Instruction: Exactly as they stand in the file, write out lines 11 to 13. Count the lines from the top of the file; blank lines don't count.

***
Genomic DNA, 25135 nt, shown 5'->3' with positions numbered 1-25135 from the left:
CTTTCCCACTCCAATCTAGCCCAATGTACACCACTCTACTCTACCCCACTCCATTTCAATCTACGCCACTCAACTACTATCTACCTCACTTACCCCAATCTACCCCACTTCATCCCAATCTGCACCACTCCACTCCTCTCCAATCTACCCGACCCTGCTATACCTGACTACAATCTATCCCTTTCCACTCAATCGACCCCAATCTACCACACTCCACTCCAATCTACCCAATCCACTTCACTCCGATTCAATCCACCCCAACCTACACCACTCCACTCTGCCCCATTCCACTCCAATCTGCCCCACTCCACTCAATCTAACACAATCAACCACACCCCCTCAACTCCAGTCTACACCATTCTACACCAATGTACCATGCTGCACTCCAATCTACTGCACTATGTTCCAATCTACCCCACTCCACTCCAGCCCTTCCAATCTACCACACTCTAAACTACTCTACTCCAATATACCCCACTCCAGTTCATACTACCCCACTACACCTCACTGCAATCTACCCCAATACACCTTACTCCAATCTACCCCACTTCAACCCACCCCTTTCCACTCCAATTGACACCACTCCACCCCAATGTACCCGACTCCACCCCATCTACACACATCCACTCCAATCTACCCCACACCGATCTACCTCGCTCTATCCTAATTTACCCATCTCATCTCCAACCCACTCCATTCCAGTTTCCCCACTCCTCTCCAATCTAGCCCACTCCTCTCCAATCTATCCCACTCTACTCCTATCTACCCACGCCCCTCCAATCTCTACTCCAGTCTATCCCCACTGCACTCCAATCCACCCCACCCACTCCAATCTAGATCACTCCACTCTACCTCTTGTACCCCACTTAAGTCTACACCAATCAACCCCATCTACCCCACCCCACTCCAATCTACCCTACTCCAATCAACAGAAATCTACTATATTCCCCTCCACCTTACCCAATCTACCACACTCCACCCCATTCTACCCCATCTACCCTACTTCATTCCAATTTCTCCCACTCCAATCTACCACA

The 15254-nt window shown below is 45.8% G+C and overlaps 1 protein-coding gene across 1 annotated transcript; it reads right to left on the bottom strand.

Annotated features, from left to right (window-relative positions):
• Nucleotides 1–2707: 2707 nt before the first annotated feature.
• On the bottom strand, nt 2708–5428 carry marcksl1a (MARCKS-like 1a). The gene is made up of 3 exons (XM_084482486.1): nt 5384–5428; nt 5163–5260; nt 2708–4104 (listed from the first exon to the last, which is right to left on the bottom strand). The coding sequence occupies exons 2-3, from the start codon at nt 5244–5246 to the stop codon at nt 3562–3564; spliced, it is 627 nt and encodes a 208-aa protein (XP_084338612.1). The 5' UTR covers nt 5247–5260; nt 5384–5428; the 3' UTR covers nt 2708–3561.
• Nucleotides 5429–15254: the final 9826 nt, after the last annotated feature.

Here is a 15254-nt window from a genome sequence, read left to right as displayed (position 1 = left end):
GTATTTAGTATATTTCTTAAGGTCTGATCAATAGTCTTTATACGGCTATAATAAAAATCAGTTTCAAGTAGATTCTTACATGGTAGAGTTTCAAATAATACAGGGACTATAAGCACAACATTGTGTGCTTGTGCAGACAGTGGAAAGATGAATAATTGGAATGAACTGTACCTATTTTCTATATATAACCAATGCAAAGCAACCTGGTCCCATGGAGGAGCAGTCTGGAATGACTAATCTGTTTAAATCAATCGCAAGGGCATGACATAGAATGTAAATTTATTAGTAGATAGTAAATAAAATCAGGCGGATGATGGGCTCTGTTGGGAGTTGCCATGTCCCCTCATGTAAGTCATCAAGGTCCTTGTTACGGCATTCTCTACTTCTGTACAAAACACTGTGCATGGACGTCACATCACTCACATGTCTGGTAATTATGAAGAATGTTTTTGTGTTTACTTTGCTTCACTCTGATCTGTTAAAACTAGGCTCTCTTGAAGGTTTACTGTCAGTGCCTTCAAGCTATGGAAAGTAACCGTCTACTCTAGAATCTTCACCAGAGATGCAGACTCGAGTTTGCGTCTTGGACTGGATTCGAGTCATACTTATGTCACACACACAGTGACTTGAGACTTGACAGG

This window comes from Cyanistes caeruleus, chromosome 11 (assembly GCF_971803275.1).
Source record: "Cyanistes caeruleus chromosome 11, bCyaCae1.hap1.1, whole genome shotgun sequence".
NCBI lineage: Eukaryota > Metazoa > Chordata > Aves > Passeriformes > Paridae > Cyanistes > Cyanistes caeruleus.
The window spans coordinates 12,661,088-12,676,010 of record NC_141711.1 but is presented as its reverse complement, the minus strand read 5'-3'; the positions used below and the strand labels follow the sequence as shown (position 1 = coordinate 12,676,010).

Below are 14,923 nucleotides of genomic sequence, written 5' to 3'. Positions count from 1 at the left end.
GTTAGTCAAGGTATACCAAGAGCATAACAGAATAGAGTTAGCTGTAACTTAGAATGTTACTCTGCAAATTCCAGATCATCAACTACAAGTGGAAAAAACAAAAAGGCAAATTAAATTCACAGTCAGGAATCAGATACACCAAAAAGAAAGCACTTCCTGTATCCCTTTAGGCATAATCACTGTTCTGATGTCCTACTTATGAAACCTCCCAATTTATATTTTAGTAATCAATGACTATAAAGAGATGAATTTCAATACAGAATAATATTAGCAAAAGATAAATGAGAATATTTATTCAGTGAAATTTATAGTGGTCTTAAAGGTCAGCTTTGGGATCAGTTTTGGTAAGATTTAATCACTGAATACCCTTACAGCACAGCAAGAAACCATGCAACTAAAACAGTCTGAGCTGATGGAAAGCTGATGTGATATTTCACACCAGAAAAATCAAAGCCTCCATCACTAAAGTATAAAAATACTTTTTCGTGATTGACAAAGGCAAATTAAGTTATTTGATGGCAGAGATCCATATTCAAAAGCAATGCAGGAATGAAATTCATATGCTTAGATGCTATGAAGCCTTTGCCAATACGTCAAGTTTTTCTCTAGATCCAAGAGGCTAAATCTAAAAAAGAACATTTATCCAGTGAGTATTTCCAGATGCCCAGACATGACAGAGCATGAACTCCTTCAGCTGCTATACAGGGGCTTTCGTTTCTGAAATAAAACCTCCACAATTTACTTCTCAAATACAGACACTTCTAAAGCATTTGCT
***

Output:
Source record: "Cyanistes caeruleus chromosome 11, bCyaCae1.hap1.1, whole genome shotgun sequence".
NCBI lineage: Eukaryota > Metazoa > Chordata > Aves > Passeriformes > Paridae > Cyanistes > Cyanistes caeruleus.
The window spans coordinates 12,661,088-12,676,010 of record NC_141711.1 but is presented as its reverse complement, the minus strand read 5'-3'; the positions used below and the strand labels follow the sequence as shown (position 1 = coordinate 12,676,010).